After a long day of cycling, I needed to find a place to rest and recharge. In this article, I will share some of my experiences with accommodation, food preparation, and communication while on tour.
On this tour, I did not pre-book accommodations so I slept wherever I stopped cycling for the day. One of the most important pieces of equipment for a tour is a good tent. Having a four-season tent is important given the different seasons (and weather conditions) along the way. With a tent, I was not worried about not having a place to sleep.
However, the challenge lies in locating a good and safe campsite. I usually camp at a 24-hour gas station as they have toilet facilities, a convenience shop and some space to set up my tent. Most of the time, the workers at the station would allow me to spend a night.
The remote wilderness is the best place to camp because the views are stunning. I had been fortunate to see some of the most jaw-dropping sunrises, sunsets, and landscapes while camping in the wilderness.
Staying with locals on request or through invitation is always a treat while touring. It’s the best way to experience their daily life, culture, and food.
I met a family in Kvareli, Georgia, and after getting acquainted they invited me to stay with their relative in Telavi, the next city I was heading to. At Telavi, I was provided with a comfortable room and generous meals the whole day. Her genuine actions truly made me feel welcome in her country.
Food and rations
Food is very important for energy. I had to eat whatever food that was available along the way and I cannot be choosy. Besides that, I carry some food and a stove on my bicycle so that I can cook along with my journey.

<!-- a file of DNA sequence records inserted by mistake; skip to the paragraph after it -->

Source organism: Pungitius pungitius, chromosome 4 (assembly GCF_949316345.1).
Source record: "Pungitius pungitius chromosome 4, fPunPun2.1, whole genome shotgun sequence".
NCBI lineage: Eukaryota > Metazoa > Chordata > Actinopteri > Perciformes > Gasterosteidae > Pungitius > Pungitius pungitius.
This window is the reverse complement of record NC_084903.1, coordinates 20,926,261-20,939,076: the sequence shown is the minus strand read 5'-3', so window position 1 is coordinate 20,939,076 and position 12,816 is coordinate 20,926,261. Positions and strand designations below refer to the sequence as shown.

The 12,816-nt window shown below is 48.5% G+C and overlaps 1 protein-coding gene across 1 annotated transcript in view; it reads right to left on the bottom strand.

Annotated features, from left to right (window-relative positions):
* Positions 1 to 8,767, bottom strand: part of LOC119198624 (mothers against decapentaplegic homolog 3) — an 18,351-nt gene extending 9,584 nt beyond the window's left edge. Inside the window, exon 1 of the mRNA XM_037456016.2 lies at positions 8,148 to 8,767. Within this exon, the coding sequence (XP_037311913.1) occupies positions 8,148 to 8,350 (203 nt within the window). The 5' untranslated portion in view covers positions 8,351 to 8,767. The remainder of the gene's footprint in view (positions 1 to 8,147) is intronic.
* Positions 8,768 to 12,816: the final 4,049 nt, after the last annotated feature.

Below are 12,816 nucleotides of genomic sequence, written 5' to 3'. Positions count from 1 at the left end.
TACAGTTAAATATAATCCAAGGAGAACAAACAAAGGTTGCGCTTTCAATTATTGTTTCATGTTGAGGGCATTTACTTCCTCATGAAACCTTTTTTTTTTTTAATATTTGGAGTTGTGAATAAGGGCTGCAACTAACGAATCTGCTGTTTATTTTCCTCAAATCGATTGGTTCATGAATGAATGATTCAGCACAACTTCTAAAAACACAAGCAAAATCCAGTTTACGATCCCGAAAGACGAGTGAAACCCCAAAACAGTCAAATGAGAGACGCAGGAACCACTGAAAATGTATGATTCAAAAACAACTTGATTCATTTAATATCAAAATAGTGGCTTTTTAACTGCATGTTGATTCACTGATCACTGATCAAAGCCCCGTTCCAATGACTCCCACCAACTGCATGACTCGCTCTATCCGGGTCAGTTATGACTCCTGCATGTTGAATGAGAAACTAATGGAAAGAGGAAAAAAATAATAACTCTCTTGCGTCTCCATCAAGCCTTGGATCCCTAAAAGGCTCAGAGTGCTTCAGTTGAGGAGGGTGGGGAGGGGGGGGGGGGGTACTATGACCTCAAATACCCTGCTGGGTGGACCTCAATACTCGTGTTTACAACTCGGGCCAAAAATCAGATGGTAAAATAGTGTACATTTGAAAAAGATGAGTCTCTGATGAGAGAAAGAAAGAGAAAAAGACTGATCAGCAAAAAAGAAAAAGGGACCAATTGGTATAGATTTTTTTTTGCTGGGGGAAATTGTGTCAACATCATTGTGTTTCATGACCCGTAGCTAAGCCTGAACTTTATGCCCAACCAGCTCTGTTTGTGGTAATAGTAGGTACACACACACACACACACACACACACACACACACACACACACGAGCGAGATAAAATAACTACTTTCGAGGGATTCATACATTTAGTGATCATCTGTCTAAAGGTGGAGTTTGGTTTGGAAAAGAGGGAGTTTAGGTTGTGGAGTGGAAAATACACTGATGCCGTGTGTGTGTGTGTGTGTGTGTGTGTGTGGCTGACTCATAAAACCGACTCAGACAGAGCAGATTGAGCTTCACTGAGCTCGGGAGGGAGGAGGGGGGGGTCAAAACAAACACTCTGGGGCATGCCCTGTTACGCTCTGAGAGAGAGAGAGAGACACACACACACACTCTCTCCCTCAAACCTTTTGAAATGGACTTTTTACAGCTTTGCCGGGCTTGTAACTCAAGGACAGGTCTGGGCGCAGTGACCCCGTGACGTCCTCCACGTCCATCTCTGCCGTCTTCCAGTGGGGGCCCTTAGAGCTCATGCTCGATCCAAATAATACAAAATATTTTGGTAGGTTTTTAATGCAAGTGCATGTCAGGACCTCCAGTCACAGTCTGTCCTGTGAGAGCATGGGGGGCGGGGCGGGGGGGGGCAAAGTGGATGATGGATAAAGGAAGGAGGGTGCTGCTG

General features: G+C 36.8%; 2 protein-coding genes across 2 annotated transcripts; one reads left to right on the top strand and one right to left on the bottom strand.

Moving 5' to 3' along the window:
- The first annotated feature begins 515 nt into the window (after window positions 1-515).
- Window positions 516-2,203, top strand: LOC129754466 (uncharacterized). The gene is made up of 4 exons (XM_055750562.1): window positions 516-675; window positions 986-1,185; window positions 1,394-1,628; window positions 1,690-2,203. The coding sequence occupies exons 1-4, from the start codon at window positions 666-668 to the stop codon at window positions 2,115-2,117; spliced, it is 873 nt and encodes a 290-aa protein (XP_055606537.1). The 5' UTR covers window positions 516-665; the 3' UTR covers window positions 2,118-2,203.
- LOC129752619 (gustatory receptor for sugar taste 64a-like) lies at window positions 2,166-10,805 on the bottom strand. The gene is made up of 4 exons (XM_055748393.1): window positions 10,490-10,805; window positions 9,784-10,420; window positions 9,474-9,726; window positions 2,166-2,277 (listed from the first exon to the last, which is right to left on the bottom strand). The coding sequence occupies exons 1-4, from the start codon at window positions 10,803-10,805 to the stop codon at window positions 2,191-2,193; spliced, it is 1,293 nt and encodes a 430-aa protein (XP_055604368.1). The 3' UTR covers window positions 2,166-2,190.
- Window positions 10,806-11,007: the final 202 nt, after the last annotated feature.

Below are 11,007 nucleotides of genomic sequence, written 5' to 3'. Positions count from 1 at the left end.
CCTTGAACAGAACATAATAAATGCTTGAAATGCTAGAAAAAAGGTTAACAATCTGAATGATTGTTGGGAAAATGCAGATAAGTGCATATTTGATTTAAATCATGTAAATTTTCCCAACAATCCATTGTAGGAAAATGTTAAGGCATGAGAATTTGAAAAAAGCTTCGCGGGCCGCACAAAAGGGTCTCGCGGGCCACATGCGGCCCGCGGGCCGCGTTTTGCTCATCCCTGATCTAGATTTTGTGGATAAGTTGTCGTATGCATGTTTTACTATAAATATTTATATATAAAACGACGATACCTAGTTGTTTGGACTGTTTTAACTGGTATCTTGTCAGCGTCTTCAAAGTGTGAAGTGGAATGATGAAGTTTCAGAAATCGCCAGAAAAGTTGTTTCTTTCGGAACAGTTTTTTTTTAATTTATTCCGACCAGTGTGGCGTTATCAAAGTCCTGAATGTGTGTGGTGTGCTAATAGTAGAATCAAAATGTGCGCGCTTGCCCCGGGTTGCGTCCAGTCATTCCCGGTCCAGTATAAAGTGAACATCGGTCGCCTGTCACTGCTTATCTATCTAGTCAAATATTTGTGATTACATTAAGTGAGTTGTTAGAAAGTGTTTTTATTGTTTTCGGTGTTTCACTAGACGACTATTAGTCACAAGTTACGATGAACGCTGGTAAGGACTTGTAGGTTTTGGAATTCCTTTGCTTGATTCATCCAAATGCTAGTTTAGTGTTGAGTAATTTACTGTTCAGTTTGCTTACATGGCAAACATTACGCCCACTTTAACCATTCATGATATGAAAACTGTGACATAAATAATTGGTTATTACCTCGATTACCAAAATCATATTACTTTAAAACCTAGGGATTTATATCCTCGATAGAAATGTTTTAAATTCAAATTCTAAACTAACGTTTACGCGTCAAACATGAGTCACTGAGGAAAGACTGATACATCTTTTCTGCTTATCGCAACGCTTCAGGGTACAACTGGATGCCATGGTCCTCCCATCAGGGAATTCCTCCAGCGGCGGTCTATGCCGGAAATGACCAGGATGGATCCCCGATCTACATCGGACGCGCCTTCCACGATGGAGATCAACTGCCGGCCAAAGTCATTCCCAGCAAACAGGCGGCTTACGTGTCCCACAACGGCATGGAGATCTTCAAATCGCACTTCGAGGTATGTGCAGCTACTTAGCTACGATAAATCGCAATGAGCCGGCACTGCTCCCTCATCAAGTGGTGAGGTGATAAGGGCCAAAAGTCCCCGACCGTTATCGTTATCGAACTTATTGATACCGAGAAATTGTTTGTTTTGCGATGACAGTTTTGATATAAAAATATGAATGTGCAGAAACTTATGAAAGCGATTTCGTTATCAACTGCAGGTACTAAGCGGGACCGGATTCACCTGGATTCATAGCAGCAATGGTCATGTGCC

I use an MSR stove that can take multiple fuels (petrol, kerosene, benzene) and I also have compact cooking utensils for camping. I am traveling on a tight budget so I will try to cook most of my meals using fresh ingredients available locally.
Communicating with the locals
Being able to communicate with the locals is necessary, especially when I needed to order food! Sometimes I used my mobile phone to photograph the food I saw on the menu or the food other customers were having and showed the picture to the waiter.
At places like the market where there was no menu, I looked for the most crowded food store and observed what the locals order. I then use my magic finger to point and indicate the amount I wanted.
There are a number of phone apps you can use to communicate with locals. One is the ‘Translator’app, which you can download for free and use without a data plan. There is also the ‘Translator for All’ app. You speak into it and it will automatically translate your words into the language you have pre-selected. However, you will need Wi-Fi or data for this app.
Keeping in touch with the family
Not all countries have good Wi-Fi or mobile data, so keeping in touch with your loved ones or friends is challenging at times. I always notify my family members when I arrive at a new location using the‘Maps.Me’ app, or I use Google Maps to share my location.
There are some countries that are strict about foreigners purchasing a mobile data plan, and you will be required to present documents such as a passport, hotel registration, and others. Sometimes, I was lucky to meet other touring cyclists leaving the country I’m entering; we can exchange SIM cards or they’ll just give theirs to me for free since they no longer had use of the SIM card in another country.
It gets easier along the way
I’ve found that with a good tent, cooking stove, food rations, mobile data, and simple sign language, it’s not that difficult to see the world on my bicycle after all.
And, just as having the right equipment and skills give me the confidence for my tour, equipping teachers with the right training will help them be better teachers.
Support my fundraising initiative for World Vision Malaysia’s Education Fund so that teachers from vulnerable communities can be trained and the quality of education for children improves.
About The Author
Peter Yoong, a cycling enthusiast currently on a two-year solo cycling tour around the world. As part of his trip, he will be raising funds to give vulnerable children access to education through World Vision Malaysia’s Education Fund.
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